24 November 2023

Howzat! NFSA pops Aussie music gold on the latest Sounds of Australia list

| Sally Hopman
Pop music band Sherbet

Daryl Braithwaite, circa 1976, in all his shiny glory, leads Sherbet in Howzat, one of the 2023 Sounds of Australia. Photo: NFSA.

From the campaign that changed the way we baked in the sun to the sweetness of Sherbet’s Howzat – these are the Sounds of Australia.

The National Film and Sound Archive (NFSA) has announced its top Sounds of Australia for 2023 – with the earworm that was Slip Slop Slap hot on the list along with the Sherbert classic.

Each year, the NFSA adds to the Sounds of Australia registry with the best audio content that resonates with Australians – from popular music to advertising jingles, symphonic broadcasts and a 21st-century concerto from a multi-instrumentalist master.

The NFSA’s curator of Sounds of Australia, Nick Henderson, said all sound recordings were eligible – as long as they were Australian and more than 10 years old. The NFSA invites people to nominate their favourites and then a panel of industry professionals pares it back down to 10 – or 11 this year because there was a tie.

“I’m always amazed at the diversity of the sounds,” Mr Henderson said.

“This year, we received more than 200 nominations, a little more than we usually receive. From that, I pull together a long list and make sure they’re all digitised. Usually, we have about 50 sounds on that list and then the panel votes on them.”

The panel is made up of industry professionals, from musicians to record label owners.

“Slip Slop Slap, for example,” he said, “while it really is an animation, had a life of its own. It was even played over loudspeakers at the beach.”

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Robyn Archer’s 1978 Menstruation Blues also made the list, which champions the rights of women to speak publicly about their bodies – a song she continues to perform today.

“Wilma Reading’s I Only Came to Say Goodbye launched the jazz singer’s stellar international career, while the output of Harry Williams and the Country Outcasts has been recognised for its development of Aboriginal country music,” he said.

One of the most iconic Australian songs, ‘The Loved One’, the first single by Melbourne R&B band The Loved Ones, also made the grade.

“Joseph Tawadros’ Concerto of the Greater Sea is recognised for its ambition, technique and range, and the beloved I Am Australian is included for its involvement in many significant national events.”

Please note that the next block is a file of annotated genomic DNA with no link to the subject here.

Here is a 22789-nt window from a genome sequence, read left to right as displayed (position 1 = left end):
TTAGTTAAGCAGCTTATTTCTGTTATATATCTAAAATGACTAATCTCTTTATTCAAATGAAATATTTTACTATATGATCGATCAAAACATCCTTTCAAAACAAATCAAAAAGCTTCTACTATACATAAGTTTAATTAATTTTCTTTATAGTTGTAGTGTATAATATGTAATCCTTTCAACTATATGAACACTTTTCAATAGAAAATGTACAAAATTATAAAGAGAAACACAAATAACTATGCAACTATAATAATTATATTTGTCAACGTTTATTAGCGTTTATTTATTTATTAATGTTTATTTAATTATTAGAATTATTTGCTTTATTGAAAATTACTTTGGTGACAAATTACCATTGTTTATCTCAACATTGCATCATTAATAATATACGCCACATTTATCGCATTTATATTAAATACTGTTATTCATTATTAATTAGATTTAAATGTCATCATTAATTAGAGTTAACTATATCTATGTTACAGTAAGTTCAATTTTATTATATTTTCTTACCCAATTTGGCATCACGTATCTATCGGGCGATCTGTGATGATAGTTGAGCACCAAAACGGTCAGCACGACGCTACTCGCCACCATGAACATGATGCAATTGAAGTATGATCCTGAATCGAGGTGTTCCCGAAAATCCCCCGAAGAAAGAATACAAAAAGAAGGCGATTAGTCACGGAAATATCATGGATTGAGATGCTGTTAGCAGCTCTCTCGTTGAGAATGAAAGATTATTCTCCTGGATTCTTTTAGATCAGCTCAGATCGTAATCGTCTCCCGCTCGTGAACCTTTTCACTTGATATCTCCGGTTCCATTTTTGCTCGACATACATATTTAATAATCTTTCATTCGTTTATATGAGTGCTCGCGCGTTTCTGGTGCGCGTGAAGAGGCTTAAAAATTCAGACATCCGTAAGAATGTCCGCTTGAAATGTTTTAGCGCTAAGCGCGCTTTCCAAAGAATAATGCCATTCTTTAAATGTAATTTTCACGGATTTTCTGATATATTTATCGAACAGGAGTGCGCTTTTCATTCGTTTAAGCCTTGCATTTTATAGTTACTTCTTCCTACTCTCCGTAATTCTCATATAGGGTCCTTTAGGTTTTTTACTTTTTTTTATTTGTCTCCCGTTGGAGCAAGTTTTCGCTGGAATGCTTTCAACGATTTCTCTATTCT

Record cover

The original recording of the one, the only, mouth organ champion of Australia, PC Spouse. His ‘Anvil Chorus’ is a new addition to the Sounds of Australia. Photo: NFSA.

Mr Henderson said it was hard to name his favourite in the 2023 list, but he was pleased Indigenous musician Wilma Reading made the list because she had such an impressive international career, including touring with Duke Ellington.

The 2023 Sounds of Australia, in chronological order, are:

1. Anvil Chorus, P. C. Spouse – 1927.
2. Sweet Nell of Old Drury, Nellie Stewart – 1931.
3. The death of a wombat, Ivan Smith (author), George S. English (composer), (broadcaster) – 1959(composer), (broadcaster) – 1959.
4. I Only Came To Say Goodbye, Wilma Reading – 1961.
5. The Loved One, The Loved Ones – 1966.
6. Howzat, Sherbet – 1976.
7. Menstruation Blues, Robyn Archer – 1977.
8. Harry Williams and the Country Outcasts, Harry and Wilga Williams – 1979.
9. Slip Slop Slap jingle, Phillip Adams (writer), Peter Best (composer) and Cancer Council Victoria – 1981.
10. I am Australian, various – 1997.
11. Concerto of the Greater Sea, Joseph Tawadros – 2012.

The NFSA’s Sounds of Australia registry was established in 2007 to reflect the power of audio to chart Australia’s social, cultural and political development, Mr Henderson said.

“Together, they join the definitive list of Australia’s recorded sound history. It’s a huge privilege to preserve this audio celebration of Australian life for the enjoyment of future generations.”

The complete Sounds of Australia list (1896-2012) is available on the NFSA website.

Original Article published by Sally Hopman on Riotact.

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